The British have been doing a Harvey Smith, flicking the V, and
sticking two fingers up since 1415. At the Battle of Agincourt (or
perhaps Crecy), the French threatened to cut off the English
longbowmen's first and second fingers, thus permanently disarming
them. When the English won a surprise victory, they waved their
fingers defiantly at the enemy.
No-one seems able to prove or disprove this popular story, but there
are a lot of reasons to doubt its veracity. According to
anthropologists, hostile gestures involving jerking movements of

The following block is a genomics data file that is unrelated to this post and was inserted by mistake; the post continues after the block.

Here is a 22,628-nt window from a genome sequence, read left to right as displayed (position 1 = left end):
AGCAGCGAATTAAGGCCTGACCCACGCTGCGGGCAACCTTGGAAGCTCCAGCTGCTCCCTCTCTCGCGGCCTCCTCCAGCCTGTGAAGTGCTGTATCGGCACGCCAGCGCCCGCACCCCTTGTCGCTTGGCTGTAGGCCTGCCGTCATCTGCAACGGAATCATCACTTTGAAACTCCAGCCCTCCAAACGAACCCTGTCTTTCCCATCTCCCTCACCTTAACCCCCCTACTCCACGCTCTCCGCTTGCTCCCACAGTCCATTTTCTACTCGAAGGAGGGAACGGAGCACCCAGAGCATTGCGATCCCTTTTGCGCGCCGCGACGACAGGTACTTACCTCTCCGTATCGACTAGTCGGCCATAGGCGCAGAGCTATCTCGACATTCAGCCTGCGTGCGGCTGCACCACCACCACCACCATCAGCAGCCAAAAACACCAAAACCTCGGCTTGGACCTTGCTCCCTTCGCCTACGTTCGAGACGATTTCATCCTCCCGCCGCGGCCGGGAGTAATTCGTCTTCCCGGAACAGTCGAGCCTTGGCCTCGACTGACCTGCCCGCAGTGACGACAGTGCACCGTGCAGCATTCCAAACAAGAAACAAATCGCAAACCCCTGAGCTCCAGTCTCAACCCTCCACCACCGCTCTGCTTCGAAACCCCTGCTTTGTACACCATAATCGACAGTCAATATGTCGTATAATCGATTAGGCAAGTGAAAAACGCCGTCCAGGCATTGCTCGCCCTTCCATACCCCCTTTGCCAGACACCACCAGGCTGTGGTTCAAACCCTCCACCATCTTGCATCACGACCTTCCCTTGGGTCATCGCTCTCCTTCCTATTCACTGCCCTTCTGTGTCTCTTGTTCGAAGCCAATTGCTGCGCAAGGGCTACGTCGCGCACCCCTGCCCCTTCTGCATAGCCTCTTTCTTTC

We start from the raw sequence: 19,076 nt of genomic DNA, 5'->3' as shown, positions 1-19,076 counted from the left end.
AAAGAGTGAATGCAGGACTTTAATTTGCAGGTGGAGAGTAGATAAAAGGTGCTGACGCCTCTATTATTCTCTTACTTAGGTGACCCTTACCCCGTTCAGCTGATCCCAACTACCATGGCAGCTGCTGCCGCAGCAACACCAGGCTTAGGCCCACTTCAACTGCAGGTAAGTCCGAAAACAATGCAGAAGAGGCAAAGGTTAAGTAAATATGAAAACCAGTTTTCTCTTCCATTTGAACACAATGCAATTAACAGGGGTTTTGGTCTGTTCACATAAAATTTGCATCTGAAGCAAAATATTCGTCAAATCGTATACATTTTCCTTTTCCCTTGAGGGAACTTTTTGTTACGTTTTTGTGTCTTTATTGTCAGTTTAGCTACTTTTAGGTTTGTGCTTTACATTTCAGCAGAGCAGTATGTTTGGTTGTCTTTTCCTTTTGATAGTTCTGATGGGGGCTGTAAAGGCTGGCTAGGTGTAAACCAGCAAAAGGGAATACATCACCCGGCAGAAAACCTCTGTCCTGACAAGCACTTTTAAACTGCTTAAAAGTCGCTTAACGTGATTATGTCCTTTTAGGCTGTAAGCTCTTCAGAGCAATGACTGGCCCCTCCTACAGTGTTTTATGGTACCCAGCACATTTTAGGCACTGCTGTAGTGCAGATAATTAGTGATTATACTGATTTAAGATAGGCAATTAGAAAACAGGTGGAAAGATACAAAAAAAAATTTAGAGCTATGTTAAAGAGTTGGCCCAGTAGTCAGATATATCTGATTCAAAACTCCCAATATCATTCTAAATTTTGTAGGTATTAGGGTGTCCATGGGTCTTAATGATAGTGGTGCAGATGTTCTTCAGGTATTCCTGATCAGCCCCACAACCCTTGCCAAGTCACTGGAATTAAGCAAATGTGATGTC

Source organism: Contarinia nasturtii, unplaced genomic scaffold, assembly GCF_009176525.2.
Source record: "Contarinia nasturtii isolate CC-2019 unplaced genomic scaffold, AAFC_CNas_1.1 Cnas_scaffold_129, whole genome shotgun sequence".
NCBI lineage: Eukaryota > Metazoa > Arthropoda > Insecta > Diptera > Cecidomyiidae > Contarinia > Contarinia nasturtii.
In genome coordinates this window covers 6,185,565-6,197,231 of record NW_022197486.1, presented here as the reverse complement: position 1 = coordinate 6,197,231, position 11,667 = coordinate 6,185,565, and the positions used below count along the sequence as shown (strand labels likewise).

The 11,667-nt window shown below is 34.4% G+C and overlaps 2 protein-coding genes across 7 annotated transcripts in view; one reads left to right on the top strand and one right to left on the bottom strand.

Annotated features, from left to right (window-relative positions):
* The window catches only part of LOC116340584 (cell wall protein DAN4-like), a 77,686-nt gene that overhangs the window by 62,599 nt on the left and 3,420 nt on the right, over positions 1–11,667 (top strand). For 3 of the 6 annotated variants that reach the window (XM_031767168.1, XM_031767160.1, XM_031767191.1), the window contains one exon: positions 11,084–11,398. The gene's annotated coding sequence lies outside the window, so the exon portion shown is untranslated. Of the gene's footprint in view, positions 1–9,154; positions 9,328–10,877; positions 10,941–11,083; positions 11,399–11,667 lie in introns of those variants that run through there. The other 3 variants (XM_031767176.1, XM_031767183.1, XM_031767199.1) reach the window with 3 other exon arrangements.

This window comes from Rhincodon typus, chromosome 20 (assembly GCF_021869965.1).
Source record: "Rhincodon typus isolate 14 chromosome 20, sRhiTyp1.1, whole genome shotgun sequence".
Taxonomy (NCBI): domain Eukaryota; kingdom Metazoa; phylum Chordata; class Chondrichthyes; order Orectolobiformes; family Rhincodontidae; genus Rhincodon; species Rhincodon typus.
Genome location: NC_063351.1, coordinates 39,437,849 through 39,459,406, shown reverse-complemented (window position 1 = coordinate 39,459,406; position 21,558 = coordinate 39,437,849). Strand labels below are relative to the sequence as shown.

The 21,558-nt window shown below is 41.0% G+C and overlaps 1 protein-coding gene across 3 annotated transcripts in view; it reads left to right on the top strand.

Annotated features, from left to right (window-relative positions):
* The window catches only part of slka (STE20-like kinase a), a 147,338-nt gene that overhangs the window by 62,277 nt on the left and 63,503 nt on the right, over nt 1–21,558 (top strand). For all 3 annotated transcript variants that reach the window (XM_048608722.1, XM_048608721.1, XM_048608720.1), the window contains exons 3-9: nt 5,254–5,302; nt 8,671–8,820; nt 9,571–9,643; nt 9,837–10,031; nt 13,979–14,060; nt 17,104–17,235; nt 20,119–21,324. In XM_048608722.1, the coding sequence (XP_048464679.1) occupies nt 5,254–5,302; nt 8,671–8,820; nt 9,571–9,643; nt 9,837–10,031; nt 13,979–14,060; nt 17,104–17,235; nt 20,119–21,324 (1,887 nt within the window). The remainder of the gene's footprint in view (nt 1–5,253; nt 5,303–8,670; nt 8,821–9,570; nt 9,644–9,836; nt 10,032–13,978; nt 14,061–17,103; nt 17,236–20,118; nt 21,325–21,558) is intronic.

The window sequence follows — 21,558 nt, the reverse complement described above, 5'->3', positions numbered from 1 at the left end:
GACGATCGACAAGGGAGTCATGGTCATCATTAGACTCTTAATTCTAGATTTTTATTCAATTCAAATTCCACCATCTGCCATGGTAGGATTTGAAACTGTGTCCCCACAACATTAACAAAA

parts of the hand or forearm are found in many, if not most, cultures.
There's no record of captured bowmen being mutilated at Agincourt,
or elsewhere; if the practice had been widespread enough to launch
the V-sign, such records would surely exist, from a time when all
aspects of warfare were closely scrutinised and chronicled. Tellingly,
in the US this legend is applied to the middle finger alone, American
mythchiefmakers clearly being unaware that "giving the bird" is not
native to the UK.